The Associated Press had a story earlier this week that I just came across on a court decision out of New Hampshire. In a nutshell, the case involved a watchdog site, Implode-Explode Heavy Industries, Inc. (Implode), that uploaded a confidential document about a mortgage company, Mortgage Specialists, Inc., and an anonymous comment made on the site accusing the mortgage company’s owner of fraud. The background of the case, as summarized in the court’s decision:
In August 2008, Implode published an article that detailed administrative actions taken by the New Hampshire Banking Department against Mortgage Specialists. In this article, Implode posted a link to a document that purported to represent Mortgage Specialists’ 2007 loan figures (Loan Chart). In response to the article, an anonymous website visitor with the username “Brianbattersby” posted two comments regarding Mortgage Specialists and its president.
After Mortgage Specialists became aware of the article and postings, it petitioned for injunctive relief, alleging that publication of the Loan Chart was unlawful because it violated RSA 383:10-b (2006) (mandating confidentiality of all investigative reports and examinations by the New Hampshire Banking Department) and that Brianbattersby’s postings were false and defamatory. Mortgage Specialists requested that Implode immediately remove the Loan Chart and postings from its website. Mortgage Specialists further demanded that Implode disclose both the identity of Brianbattersby and the source of the Loan Chart.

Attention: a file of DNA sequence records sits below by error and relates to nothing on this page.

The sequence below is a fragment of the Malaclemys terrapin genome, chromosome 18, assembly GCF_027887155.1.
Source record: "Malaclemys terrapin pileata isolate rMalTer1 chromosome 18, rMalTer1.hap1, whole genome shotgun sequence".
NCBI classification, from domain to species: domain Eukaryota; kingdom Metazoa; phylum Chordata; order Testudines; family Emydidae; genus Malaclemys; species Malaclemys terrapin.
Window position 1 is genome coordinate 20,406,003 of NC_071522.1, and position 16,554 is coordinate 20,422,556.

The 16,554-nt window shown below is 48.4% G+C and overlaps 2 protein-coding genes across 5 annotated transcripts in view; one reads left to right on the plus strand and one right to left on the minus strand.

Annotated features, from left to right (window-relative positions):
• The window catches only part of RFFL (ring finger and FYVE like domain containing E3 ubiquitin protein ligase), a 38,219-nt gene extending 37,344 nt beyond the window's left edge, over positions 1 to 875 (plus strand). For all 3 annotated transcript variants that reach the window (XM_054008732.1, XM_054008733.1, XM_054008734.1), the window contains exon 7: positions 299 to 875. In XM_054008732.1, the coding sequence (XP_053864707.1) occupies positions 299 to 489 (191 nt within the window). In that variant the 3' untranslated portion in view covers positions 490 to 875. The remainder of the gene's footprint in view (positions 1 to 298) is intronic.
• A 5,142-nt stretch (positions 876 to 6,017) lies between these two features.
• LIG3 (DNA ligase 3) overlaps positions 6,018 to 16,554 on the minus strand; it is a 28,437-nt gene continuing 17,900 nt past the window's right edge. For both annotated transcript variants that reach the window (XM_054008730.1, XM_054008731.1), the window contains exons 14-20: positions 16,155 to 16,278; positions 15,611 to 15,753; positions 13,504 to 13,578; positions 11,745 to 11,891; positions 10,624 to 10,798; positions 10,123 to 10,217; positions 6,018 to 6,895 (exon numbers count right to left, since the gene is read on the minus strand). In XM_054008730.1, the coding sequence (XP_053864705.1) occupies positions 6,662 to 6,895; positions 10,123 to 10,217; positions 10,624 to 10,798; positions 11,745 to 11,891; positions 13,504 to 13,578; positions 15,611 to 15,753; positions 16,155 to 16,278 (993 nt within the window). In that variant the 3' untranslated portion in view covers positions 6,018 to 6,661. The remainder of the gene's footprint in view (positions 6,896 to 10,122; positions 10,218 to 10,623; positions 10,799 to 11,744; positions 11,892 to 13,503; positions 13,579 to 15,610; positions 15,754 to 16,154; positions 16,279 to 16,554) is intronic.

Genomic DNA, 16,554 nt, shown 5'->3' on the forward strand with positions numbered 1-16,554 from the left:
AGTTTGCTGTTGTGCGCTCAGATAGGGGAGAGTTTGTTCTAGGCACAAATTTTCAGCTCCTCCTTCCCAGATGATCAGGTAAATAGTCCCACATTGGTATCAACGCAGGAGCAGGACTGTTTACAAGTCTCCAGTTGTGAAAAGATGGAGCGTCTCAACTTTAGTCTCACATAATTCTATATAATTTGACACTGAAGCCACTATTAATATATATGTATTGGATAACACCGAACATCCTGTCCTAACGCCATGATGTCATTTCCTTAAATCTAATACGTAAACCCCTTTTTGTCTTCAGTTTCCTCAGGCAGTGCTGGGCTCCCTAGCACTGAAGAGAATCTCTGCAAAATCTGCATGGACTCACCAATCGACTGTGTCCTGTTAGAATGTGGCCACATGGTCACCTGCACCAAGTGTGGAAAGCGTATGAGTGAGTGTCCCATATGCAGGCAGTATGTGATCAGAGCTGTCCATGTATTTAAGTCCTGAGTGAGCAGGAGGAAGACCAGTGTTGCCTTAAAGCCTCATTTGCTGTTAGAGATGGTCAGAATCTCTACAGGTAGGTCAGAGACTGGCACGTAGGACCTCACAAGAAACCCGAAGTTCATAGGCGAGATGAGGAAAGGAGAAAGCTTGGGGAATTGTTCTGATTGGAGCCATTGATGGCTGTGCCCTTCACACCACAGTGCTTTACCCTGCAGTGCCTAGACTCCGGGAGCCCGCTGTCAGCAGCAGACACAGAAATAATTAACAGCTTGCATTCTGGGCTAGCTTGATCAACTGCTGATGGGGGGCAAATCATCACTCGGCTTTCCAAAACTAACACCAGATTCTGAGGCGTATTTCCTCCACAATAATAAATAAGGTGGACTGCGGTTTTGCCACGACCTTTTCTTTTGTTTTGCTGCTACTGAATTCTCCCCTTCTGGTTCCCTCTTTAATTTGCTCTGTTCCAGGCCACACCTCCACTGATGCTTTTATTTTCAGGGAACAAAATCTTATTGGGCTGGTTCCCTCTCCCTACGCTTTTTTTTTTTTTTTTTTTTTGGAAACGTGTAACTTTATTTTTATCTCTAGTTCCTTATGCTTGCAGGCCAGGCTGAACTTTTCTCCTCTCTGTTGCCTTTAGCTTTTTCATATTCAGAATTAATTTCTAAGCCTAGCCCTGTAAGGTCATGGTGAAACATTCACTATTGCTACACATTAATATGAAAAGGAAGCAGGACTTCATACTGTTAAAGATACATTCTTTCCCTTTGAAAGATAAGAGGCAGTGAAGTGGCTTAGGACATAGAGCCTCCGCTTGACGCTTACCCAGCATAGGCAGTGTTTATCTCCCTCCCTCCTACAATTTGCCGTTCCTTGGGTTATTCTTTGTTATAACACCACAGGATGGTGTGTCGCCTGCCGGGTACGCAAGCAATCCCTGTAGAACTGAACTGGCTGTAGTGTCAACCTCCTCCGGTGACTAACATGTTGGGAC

The trial court had granted the relief sought by Mortgage Specialists, but the New Hampshire Supreme Court held that a watchdog web site is a news organization and remanded the case back to the lower court on the issue of whether the site — as a news organization — should have been ordered to reveal the source of a leaked document posted on the site. With respect to the web site being a news organization, the court held:
The fact that Implode operates a website makes it no less a member of the press. In light of the trial court’s implicit findings, we conclude that Implode’s website serves an informative function and contributes to the flow of information to the public. Thus, Implode is a reporter for purposes of the newsgathering privilege.
With respect to whether the site should have been ordered to reveal the identity of an anonymous commenter, the court took this opportunity to endorse the Dendrite standard adopted in other courts and states:
We conclude that the Dendrite test is the appropriate standard by which to strike the balance between a defamation plaintiff’s right to protect its reputation and a defendant’s right to exercise free speech anonymously. Accordingly, we join those courts which endorse the Dendrite test.
Read more on First Amendment Center.
Public domain photo from Wikimedia Commons.